Laval lost to Lakehead in late december.
    UQAM lost to Waterloo at home.

    While I agree they are not TOP 10 material yet, I don't think they are as far as people might think.

  4. "I still can't believe people still look at pre-season games as a legit way to rank teams." you have a better idea?
    Isn't the whole idea of inter-conference play is to give voters some reference point
    as to the relative strength of teams and conferences?
    How else can teams be ranked objectively?
    The fact that the QSSF hasn't fared particularly well in inter league play
    isn't the fault of the coaches voting.
    What other conclusions could they come to?
    If Laval or UQAM ran roughshod over their out of conference opponents we wouldn't be discussing this.

  5. True, the Q (but Laval and UQAM) is pretty weak this year.

    As for pre-season, you can't really judge on a game between backups. Pre-season is there to get ready, not to win, thinking you can get in the TOP 10 because of a win.

    Let's say a team loses by 30 in pre-season but wins by 5 in a holiday tournament, I would rank the 2nd winning team ahead (with similar records).

    But you are right, if Laval or UQAM ran the table in their out of conference opponents, they would be in the top 10. Then again, they did pretty well after the preseason.

    But I guess the Q will have to win another CIS championship to get credit again.

  6. You don't have to go too far back to find a team from the Q that did get credit.
    Concordia went into the 2007 national tournament ranked #1.
    The Stingers were 17-1 in league and playoff QSSF play and a solid 5-1 in non conference, including wins over UBC, Victoria and TWU in Victoria .
    That year, both Victoria and UBC were 20-3 in conference play and UBC were the #2 ranked team at nationals.
    Last year, Concordia was 20-6 overall, 14-4 in league play and playoffs and 5-0 in non conference.
    The Stingers were ranked in all 14 polls last year, as high #3 and as low as #9.
    This season, the two best teams in the Q are 9-15 combined in non conference play.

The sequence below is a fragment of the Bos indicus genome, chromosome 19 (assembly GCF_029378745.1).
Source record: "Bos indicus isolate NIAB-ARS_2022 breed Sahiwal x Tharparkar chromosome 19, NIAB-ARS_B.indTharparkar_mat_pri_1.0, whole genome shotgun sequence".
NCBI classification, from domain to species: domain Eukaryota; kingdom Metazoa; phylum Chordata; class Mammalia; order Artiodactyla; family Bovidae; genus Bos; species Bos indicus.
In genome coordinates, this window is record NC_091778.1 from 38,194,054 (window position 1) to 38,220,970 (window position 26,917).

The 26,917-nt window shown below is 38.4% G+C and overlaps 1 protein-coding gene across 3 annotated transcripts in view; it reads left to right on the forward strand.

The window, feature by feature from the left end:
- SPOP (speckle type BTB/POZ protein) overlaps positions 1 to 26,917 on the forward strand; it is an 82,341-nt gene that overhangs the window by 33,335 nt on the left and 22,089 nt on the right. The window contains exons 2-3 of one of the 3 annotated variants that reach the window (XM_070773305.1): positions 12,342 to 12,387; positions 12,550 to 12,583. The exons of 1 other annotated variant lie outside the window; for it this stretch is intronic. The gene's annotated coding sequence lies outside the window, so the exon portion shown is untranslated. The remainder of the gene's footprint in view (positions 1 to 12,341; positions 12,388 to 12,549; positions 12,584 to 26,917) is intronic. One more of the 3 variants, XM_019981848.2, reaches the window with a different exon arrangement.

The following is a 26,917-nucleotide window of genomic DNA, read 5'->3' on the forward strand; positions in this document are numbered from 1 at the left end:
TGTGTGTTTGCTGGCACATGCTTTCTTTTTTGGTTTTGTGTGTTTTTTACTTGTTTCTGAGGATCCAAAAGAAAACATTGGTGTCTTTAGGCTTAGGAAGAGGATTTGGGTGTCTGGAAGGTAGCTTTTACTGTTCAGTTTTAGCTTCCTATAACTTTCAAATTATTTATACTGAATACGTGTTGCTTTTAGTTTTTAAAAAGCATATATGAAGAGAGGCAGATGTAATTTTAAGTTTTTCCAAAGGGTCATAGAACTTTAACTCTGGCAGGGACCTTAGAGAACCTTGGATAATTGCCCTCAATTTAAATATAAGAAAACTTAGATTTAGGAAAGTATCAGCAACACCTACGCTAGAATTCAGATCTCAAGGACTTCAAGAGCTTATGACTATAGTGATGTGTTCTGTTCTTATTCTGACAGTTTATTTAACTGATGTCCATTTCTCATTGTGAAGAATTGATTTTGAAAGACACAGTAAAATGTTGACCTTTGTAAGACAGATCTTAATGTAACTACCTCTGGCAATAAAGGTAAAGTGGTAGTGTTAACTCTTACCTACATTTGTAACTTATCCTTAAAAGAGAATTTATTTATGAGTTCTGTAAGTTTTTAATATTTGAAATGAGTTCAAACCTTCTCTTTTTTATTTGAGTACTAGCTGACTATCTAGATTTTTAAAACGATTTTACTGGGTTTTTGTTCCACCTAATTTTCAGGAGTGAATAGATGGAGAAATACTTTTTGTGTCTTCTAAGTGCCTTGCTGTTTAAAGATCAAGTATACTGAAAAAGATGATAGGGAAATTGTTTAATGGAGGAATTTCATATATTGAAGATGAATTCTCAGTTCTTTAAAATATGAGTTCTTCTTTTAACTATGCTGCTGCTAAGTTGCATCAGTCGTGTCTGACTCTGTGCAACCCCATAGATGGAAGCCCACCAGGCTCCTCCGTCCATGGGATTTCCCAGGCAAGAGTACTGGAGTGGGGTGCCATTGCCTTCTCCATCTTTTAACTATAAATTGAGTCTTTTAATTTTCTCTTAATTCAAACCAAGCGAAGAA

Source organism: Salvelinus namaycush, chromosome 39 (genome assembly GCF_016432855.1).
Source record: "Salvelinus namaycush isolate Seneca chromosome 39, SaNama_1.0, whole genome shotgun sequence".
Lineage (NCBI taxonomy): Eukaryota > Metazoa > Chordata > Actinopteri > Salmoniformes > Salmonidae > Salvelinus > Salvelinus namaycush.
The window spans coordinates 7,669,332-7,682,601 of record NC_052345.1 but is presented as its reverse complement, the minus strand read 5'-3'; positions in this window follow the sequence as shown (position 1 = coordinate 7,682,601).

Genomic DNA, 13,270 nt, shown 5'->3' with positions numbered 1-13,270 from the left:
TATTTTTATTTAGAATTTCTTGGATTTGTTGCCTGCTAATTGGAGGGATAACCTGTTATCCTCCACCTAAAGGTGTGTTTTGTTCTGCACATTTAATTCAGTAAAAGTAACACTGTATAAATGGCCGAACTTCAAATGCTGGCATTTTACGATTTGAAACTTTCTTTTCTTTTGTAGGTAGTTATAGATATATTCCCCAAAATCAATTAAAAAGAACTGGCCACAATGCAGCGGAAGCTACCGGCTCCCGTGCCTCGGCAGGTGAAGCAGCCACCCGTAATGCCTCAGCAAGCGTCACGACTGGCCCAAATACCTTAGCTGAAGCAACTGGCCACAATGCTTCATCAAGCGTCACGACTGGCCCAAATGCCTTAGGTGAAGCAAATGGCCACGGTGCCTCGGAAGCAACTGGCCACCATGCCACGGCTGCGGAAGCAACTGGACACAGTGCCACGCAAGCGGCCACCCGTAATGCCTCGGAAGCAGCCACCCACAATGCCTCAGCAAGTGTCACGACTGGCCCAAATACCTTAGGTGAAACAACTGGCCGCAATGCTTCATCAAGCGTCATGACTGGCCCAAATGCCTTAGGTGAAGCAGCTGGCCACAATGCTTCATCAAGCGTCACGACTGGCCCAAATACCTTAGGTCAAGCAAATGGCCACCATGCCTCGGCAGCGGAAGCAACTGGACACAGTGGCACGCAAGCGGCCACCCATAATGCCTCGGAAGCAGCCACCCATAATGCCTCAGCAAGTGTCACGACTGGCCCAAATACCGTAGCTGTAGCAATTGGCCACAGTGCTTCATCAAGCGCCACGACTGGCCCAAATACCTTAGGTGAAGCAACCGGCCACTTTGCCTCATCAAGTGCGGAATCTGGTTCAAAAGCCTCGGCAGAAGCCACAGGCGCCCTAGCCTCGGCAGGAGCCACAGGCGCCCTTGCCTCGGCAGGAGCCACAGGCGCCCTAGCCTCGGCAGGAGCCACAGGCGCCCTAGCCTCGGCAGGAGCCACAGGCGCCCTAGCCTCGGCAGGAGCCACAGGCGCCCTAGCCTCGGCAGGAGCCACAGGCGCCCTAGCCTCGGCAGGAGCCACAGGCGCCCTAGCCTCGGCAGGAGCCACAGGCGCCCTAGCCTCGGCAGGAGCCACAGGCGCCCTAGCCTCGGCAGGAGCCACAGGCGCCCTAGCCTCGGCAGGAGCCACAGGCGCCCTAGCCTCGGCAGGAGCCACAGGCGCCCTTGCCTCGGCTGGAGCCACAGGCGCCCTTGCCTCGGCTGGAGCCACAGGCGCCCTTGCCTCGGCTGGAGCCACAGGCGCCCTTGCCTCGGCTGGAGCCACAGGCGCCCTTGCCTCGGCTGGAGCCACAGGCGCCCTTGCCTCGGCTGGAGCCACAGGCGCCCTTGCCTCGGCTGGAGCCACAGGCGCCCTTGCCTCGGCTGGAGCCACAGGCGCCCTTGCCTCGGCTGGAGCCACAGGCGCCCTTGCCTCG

7. I don't think you can treat October games like they didn't happen. Yes, the rotation goes deeper in October than it does in February, but teams are still looking to win. A win in October can be what gives or costs a team a wildcard berth. (This, of course, isn't an issue for the Q, which is generally a one-bid league.)

    Laval's performance in Winnipeg wasn't going to leapfrog anybody. The field wasn't strong, and they finished third.

    They beat Thompson Rivers (2-14 CIS, 1-9 CW) by 9. They lost to #10 Lakehead by 15. Then they beat Valley City State (who beat Manitoba by 2 and lost to Bishop's by 2) by 13. Laval's chance to get into the Top 10 was in the semi against Lakehead, and it wasn't close.

    UQAM's performance at their own tournament wasn't sufficient, either. They beat two sub-.500 teams (Brandon & Brock), and lost to Waterloo, who are 11-8 (6-4 OUA) and aren't in the Top 10.

    UQAM's awful October is going to haunt them all year. Their games against X, Ottawa, Mac and CBU were all chances to make their presence known. Three of those games were in Montreal, and UQAM didn't win any of them.

  8. UQAM is not a top tem team. I saw them go down by 30 in the fourth quarter against a week Waterloo team before feasting on the bench and bringing it to a respectible 8 point loss. If UQAM were in the OUA they would not even be in the playoffs.

  9. One of the anonymous : UQAM awful october will indeed haunt them. But while other teams had injuries, UQAM didn't have Adil El Makssoud (16 PPG last year) and Jules Diagne (13,6 PPG last year).

    UQAM got Makssoud back in the Cape Breton game (76-82 lost) with his 21 points in 15 mins performance, but didn't get Diagne (illness) back before the start of the season.

    To one of the other anonymous : Top teams like Concordia will indeed be ranked in the TOP 10. And with convincing wins like you said, they belong in the Top 3. However, rarely do we see 2 Q teams in the TOP 10. The problem is not the big powerhouse, but the 2nd teams. It's not unusual to see 2 or 3 teams from the AUS in the TOP 10 (5 teams in the Q vs 8 for the AUS).

    In the last poll (from DEC 1), we see Dalhousie ranked 9th. To me, the only reason why they are still in the TOP 10 is their great pre-season (7-1). Since then, they are 6-5 in CIS competition.

    When I see that, I still don't get that any Q team (or even Ottawa like someone said before) can't replace them in the TOP 10.

    Then again, those are just my thoughts. Feel free to discuss ;)

  10. During the 2004-05 season, both Concordia and Laval were ranked in the top 10 wire to wire.
    It wasn't hard to see why.
    Concordia was 15-1 in league play and 26-5 overall.
    Laval was 13-3 and 22-7 overall.
    Unfortunately, despite the fact a 10 team tournament format was being used, Laval was still overlooked.
    Instead 3 Canada West teams went as well as 4 OUA teams.
    What must have been particularly galling for Laval is the fact that the OUA got 4 berths.
    On that count, the Q had a legitimate beef.
    Really, the OUA had three teams with solid records make it but Ottawa stood out because of their overall mediocre record. At 12-10 and just 21-18 overall the Gee-Gees made it over Laval.
    That, I will concede, was very unfair.